Following the coffee plant’s escape from the Arabian Peninsula, it would not reach Central America for another 100 years, but it arrived in the Caribbean in half that time due to the stubborn efforts of a French Naval officer, Gabriel de Clieu.
In the early part of the eighteenth century, coffee was a luxury, relatively scarce and imported from far away and mysterious places. De Clieu had a plantation in the northwest region of Martinique, one of the Caribbean islands that rain down on South America from Puerto Rico. He knew the climate, where cocoa was thriving at the time, was right for coffee propagation, and he imagined growing coffee would make him a wealthy man.
The only place for de Clieu to obtain a coffee shoot in 1720 was the royal greenhouse of King Louis the XV (who was only 10 years old at the time), where coffee plants were kept that had been gifted to Louis the XIV by the Dutch. What to do? Although the stories of how de Clieu obtained a coffee shoot from the greenhouse differ somewhat, the best story might begin with these words: De Clieu knew a woman who knew a man.
A doctor in fact, and not just any doctor, but a royal physician named Chirac, who had access to the royal greenhouse where medicinal plants were grown. De Clieu convinced a woman friend to convince Chirac to give her a shoot from a coffee plant. Dr. Chirac did as the woman asked because, it is said, she was a person to whom the good doctor could never say no, for reasons history does not record.
Some versions claim de Clieu received three shoots from the royal greenhouse, but where’s the drama in that?
Obtaining the shoot was the easy part, it turns out. De Clieu had to build a small greenhouse of his own, plant the shoot, get it to grow into a sapling, then transport the plant, still inside the greenhouse, to Martinique, four thousand miles away. What could go wrong? Thieves, pirates, storms, poor wind, water rationing, all of these dangers were possible, but surely not all of them on one voyage.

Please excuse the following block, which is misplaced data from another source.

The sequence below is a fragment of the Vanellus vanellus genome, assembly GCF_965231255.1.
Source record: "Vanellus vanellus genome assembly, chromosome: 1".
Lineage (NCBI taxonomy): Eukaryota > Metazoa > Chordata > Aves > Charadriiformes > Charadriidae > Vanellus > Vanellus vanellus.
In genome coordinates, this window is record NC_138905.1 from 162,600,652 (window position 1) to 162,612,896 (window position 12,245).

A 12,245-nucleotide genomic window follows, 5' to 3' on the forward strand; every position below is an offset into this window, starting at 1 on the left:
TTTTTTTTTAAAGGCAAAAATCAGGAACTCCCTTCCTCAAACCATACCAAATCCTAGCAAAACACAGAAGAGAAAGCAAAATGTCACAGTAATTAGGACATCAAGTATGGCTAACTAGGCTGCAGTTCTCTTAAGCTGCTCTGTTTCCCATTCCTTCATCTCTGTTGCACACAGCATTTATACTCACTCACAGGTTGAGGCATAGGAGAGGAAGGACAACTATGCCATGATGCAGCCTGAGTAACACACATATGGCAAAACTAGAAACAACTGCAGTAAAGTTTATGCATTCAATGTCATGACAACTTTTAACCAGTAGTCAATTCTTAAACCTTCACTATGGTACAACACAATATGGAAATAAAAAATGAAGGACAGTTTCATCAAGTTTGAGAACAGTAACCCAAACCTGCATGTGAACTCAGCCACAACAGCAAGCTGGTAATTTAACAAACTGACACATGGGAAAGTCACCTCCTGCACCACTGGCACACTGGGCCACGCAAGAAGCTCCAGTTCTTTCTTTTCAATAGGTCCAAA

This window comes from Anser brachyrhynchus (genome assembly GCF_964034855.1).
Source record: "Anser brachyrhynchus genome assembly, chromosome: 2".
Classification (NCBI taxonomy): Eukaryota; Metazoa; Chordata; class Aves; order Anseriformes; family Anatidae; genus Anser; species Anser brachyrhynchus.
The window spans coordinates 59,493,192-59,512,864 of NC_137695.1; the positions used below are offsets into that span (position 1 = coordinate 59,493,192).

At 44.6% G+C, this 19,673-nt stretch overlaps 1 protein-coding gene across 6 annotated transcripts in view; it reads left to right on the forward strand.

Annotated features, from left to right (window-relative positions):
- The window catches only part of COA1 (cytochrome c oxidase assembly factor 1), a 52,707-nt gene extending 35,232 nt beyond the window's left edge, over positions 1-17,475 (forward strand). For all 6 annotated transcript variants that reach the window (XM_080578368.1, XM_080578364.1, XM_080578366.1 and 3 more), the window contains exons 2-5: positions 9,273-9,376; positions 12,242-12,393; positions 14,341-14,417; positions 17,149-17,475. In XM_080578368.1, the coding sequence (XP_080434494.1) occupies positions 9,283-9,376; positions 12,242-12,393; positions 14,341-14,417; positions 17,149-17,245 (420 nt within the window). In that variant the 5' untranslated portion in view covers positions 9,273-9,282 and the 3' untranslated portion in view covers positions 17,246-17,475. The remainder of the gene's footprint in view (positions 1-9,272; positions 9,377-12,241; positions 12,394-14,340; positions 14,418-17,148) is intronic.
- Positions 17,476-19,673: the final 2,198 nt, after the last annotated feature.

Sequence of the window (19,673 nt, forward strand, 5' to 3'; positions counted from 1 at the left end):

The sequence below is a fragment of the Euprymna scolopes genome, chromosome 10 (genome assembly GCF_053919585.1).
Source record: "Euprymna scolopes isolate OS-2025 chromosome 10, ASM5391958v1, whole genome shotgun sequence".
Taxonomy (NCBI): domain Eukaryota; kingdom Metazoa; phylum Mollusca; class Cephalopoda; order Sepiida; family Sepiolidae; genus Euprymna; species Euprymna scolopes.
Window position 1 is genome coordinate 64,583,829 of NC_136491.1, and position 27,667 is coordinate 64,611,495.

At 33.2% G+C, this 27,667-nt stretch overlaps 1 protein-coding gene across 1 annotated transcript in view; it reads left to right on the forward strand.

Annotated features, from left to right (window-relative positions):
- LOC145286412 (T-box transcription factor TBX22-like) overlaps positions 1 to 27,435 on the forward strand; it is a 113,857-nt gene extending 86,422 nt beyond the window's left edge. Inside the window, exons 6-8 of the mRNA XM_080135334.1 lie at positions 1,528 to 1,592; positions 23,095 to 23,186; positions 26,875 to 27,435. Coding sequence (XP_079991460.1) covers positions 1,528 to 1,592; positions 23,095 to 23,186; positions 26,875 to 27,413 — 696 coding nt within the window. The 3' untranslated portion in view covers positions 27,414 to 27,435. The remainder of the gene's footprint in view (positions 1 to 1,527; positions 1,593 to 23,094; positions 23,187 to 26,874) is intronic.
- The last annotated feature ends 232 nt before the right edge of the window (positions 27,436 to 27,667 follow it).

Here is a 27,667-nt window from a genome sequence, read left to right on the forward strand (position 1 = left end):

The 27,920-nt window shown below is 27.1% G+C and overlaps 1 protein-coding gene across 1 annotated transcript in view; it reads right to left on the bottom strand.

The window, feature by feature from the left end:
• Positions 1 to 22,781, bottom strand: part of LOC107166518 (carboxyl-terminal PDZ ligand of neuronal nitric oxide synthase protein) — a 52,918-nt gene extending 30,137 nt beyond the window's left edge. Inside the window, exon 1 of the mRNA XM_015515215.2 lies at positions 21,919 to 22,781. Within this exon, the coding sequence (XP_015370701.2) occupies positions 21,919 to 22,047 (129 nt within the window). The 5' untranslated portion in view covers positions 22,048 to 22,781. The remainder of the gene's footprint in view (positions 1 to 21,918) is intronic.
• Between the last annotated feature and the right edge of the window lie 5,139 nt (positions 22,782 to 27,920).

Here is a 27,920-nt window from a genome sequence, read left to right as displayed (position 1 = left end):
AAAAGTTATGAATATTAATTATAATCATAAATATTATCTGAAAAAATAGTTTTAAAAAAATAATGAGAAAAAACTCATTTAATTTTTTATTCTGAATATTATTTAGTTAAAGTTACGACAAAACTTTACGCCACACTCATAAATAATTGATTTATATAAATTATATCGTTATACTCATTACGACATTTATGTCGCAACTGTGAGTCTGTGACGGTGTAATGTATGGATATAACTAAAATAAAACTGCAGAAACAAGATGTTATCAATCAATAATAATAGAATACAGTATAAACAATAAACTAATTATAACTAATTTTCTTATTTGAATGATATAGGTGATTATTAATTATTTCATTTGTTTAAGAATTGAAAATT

According to de Clieu, the thief was a Dutchman, someone who would clearly understand the value of his cargo and expressed such open jealousy that the plant could never be left alone. De Clieu kept the plant with him at night and then took it on deck during the day. The night before the Dutch passenger disembarked at the island of Madeira, 500 miles off the cost of Morocco, he tore a branch from the plant while de Clieu was asleep, causing enough damage that the plant had to be carefully nursed back to health.
Then came the Barbary pirates who attempted to capture the ship. But the merchantman on which de Clieu was a passenger had an experienced captain who outmaneuvered and then outran the pirates. Unfortunately, the evasive maneuvers were violent and the small greenhouse was broken. It was repaired, to the extent possible, by the ship’s carpenter.
Free of the pirates, the vessel was then set upon by a powerful hurricane, which not only caused the little greenhouse to break again, but exposed the soil to seawater. Some of the ship’s drinking water was also contaminated with seawater, so what drinking water remained was strictly rationed. The coffee plant did not receive a water ration. But so determined was de Clieu, he shared his water ration with his plant.
Sharing his water ration would be difficult, but not impossible, if the voyage could get back on schedule … if de Clieu were a luckier man.
Following the hurricane, the ship carrying de Clieu, his coffee plant, and limited fresh water, hit a dead calm. Brutal heat and no wind. De Clieu was already sharing his water ration with his coffee plant and the windless sea added days to the journey. For some time after his death in 1774, poems were written to celebrate de Clieu’s epic journey for the sake of coffee and ultimately the coffee drinkers of France. One poem in particular focused on this final tribulation. Note, in Greek mythology, Tantalus tortured someone by surrounding them with water but not letting them take a drink.